Our work has shown that the Medicare Part D benefit requires patients to pay a percentage of the drug’s price for virtually all anticancer drugs. This means that most Medicare beneficiaries needing these drugs will spend thousands of dollars out of pocket to fill their first prescription and, in some cases, over $1,000 per month after they reach the catastrophic coverage.
Stacie B. Dusetzina professor of health policy at Vanderbilt
  • The third hearing in the series, according to Sen. Susan Collins, who chairs the committee, will focus on administration officials’ proposed policy solutions.

Ways and Means Committee

  • The House Ways and Means Health Subcommittee’s hearing focused on using Medicare to encourage competition and increase access. Three academics took the witness stand, along with Doug Holtz-Eakin, executive director of the American Action Forum, and Frederick Isasi, executive director of Families USA.
  • A newly introduced bill that would allow Medicare to negotiate prices was among the topics of the hearing. If passed, the bill would enable the Secretary of Health and Human Services to issue a competitive license to another company to produce a generic, if drug companies refuse to negotiate in good faith.
  • Amy Kapczynski, co-director of the Global Health Justice Partnership at Yale Law School, stressed the importance of giving the government authority to negotiate fair prices. Kapczynski added that prices should reflect the value of the drug while taking into account the costs and risks associated with drug development. Another expert witness, Ameet Sarpatwari with Harvard Medical School, agreed with the implementation of a value-based pricing model, adding that “arriving at drug prices based on their benefits would be helpful.”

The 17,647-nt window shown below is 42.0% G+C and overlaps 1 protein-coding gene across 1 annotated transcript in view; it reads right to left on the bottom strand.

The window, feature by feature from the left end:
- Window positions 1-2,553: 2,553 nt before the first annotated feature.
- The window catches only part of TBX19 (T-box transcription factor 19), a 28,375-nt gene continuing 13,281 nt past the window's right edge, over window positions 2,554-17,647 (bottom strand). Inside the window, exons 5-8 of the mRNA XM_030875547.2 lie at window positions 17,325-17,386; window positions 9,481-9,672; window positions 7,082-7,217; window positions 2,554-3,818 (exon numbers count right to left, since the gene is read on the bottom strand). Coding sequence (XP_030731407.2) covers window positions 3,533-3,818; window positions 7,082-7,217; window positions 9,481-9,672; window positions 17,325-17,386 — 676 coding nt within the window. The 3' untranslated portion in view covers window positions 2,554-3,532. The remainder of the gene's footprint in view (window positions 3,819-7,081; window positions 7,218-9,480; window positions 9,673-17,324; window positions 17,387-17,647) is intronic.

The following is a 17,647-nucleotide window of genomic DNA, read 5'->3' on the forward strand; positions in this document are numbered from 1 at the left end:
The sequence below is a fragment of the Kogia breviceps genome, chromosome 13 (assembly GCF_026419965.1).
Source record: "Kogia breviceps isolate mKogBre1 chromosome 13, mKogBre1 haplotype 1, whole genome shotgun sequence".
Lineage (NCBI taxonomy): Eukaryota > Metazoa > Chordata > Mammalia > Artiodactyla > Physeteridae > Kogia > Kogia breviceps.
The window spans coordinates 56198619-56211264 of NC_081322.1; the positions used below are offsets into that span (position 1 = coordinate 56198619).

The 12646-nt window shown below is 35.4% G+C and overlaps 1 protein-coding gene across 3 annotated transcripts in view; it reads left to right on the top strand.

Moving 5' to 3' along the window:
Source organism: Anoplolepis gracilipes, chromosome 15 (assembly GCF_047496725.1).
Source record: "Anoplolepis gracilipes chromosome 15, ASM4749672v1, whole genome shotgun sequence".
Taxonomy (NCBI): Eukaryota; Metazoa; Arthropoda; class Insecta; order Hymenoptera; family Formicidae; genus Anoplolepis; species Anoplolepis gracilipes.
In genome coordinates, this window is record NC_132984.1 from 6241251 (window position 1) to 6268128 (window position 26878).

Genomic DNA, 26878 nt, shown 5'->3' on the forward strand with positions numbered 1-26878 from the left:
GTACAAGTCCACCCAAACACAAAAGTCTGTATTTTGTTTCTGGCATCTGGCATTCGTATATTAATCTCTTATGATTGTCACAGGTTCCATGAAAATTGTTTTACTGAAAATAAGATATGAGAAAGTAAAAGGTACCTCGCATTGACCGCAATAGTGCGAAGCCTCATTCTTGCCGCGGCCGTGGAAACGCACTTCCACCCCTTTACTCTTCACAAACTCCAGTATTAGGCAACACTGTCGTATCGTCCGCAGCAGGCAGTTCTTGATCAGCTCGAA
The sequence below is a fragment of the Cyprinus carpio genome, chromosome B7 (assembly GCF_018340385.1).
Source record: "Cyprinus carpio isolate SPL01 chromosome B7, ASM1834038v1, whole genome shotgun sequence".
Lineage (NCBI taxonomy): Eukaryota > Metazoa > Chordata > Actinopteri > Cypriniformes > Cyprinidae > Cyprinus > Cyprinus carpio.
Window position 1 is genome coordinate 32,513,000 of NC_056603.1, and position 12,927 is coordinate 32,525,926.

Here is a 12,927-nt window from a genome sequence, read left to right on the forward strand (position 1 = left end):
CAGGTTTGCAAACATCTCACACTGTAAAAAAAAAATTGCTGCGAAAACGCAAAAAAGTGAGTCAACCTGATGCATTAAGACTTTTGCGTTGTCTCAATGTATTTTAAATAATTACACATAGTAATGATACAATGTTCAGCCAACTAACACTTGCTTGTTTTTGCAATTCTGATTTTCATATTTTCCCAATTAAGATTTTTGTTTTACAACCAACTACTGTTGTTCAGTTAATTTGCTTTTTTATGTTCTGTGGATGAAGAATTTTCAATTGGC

• In her opening statement, Professor Robin Feldman called for changes to improve the pharmaceutical market. She addressed the secret deals between drug makers and the middlemen and blamed tax provisions for feeding the patent and rebate game. Feldman urged Congress to close the loopholes that allow drug makers to deduct the cost of lobbying and implementing a one-and-done principle in which a drug receives one period of exclusivity.